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07 October 2009

More on Aspirations of Writers

We can now move to the distinction between professional writers (who must by definition be published, right?) and non-professionals (are they the ones who are not getting paid to write, or not published?). If you are a brochure writer, you're still a writer, in my book/blog. Again, the distinctions become blurred. And, now, the FTC is regulating blogs and thus, reminding readers that some bloggers are not or no longer writing out of the goodness of their hearts.
Some writers are up in arms. How dare the government regulate free speech!
We Americans used to believe what was printed in the newspapers ("they wouldn't print it if it weren't true" rationalization). Now, some people still say they found it over the internet, as if that decides it, it must be right. Are you a doctor or just play one on TV? Are you a writer or a blogger?
We writers (those of us who actually consider ourselves so) have a responsibility to write well. Do we have the responsibility to tell the truth?

Well, I have already disclaimed I get payola for anything and probably will not "monetize" this blog, simply because I doubt anyone's going to pay to have the cover of a book on here.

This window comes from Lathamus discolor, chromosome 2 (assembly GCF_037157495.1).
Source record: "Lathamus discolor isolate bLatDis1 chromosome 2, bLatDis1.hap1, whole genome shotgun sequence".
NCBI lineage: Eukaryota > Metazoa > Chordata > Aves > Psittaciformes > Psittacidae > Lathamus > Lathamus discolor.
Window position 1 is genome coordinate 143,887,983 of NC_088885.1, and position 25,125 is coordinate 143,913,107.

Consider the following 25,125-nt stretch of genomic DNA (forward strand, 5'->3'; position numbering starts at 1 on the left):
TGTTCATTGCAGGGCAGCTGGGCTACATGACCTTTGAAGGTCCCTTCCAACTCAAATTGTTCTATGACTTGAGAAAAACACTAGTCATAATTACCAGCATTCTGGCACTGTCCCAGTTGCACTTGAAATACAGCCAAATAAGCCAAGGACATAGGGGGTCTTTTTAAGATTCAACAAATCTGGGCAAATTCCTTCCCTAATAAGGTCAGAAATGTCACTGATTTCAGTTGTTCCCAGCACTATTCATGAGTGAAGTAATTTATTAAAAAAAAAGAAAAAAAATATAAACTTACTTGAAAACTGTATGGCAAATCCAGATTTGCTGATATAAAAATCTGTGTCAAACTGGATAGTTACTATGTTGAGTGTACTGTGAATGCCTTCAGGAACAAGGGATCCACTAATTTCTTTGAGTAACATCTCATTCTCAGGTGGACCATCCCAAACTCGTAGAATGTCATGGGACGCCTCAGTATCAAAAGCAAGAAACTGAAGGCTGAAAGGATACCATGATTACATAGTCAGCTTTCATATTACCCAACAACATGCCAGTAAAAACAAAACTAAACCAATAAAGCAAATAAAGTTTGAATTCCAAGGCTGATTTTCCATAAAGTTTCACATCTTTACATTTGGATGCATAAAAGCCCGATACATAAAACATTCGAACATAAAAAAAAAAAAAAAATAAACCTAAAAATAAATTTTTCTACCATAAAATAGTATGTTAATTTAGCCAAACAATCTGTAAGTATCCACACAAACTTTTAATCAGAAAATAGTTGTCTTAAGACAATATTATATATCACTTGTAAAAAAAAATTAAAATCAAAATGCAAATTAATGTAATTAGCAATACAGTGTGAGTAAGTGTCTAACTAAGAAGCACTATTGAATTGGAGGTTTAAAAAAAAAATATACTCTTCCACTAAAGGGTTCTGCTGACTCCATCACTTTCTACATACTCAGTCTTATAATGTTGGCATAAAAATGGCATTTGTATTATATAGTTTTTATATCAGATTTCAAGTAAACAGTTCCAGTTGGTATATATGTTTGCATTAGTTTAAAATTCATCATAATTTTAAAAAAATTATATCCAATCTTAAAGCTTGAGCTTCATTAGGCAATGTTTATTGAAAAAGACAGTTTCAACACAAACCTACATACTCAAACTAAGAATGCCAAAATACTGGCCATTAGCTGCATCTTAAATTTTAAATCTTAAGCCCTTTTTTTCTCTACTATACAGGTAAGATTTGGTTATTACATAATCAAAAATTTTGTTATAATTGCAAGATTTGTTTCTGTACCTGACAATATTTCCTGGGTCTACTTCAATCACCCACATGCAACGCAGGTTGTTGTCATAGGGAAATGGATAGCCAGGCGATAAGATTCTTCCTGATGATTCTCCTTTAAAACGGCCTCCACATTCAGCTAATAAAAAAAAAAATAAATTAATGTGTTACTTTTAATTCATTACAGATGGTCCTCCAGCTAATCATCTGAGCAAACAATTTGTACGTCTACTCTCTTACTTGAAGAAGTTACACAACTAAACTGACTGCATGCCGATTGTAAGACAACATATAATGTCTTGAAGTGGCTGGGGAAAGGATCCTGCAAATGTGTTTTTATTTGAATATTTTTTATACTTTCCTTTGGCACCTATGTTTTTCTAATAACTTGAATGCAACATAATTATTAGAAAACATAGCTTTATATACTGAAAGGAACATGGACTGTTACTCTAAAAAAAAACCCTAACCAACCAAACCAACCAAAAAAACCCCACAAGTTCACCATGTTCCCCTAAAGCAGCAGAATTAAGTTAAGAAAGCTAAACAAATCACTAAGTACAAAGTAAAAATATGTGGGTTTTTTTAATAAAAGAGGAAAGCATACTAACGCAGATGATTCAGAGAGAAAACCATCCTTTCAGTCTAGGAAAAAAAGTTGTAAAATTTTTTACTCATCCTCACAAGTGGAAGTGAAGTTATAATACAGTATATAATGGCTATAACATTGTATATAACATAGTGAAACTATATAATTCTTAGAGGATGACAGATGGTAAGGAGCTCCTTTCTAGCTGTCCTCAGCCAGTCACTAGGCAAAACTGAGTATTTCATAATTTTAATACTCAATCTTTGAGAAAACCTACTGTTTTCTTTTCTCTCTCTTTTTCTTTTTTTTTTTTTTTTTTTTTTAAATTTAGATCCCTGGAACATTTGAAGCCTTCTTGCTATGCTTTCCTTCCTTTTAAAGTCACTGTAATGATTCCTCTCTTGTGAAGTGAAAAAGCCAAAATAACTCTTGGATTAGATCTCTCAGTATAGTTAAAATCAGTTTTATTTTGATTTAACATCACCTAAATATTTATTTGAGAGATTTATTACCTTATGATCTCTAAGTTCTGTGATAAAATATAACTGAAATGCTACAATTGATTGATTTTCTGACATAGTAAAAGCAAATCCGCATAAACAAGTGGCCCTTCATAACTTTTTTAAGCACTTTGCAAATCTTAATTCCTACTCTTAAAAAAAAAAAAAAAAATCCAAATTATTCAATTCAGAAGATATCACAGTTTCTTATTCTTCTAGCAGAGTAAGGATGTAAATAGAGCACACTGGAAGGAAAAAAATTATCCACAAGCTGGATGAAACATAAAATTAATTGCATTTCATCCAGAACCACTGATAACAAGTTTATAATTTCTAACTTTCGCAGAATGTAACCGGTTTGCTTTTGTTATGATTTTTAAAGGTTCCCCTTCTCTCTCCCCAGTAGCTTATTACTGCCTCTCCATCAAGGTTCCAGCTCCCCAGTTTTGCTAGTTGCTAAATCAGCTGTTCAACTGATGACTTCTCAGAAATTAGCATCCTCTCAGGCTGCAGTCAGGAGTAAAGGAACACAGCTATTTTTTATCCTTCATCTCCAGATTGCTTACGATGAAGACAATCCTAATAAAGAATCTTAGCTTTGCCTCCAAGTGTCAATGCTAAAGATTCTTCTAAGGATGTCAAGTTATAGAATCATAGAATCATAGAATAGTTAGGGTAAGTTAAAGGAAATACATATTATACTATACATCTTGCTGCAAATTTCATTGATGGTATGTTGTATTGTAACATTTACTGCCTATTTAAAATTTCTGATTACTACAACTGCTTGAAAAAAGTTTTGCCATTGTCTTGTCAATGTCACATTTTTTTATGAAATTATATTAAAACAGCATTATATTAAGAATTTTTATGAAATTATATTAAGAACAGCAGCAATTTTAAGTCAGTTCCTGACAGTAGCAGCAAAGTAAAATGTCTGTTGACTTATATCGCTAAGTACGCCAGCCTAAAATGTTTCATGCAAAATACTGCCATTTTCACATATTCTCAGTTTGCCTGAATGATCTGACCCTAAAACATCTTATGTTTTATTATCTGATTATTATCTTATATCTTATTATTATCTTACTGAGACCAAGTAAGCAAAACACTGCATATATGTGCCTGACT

I will add that as a bookseller, I receive what we call in the biz ARCs -- advanced reader copies. This is to enable us to read a book, review it and sell it to our customers. We booksellers would love free stuff or to be paid to sell a book, but as a group (I believe I can almost speak for probably 99.94% Ivory-soap pure), we will only push that about which we are passionate. And, if we are passionate about a best-selling author, we still read his works, although we may not "push" them as hard as a newly published writer or a little known author or little known but well-written book. We don't have to do it. Are we falling down on the job? Just because he's a very very good seller, does it mean we are allowed to "ignore" him? Well, no, first off, we'd never ignore someone's work that can actually bring in some funds to meet the payroll. Secondly, what kind of expectations do publishers, writers, makers of products and Federal regulators really have of us little indies (whether we are booksellers or bloggers) influencing large blocks of sales?

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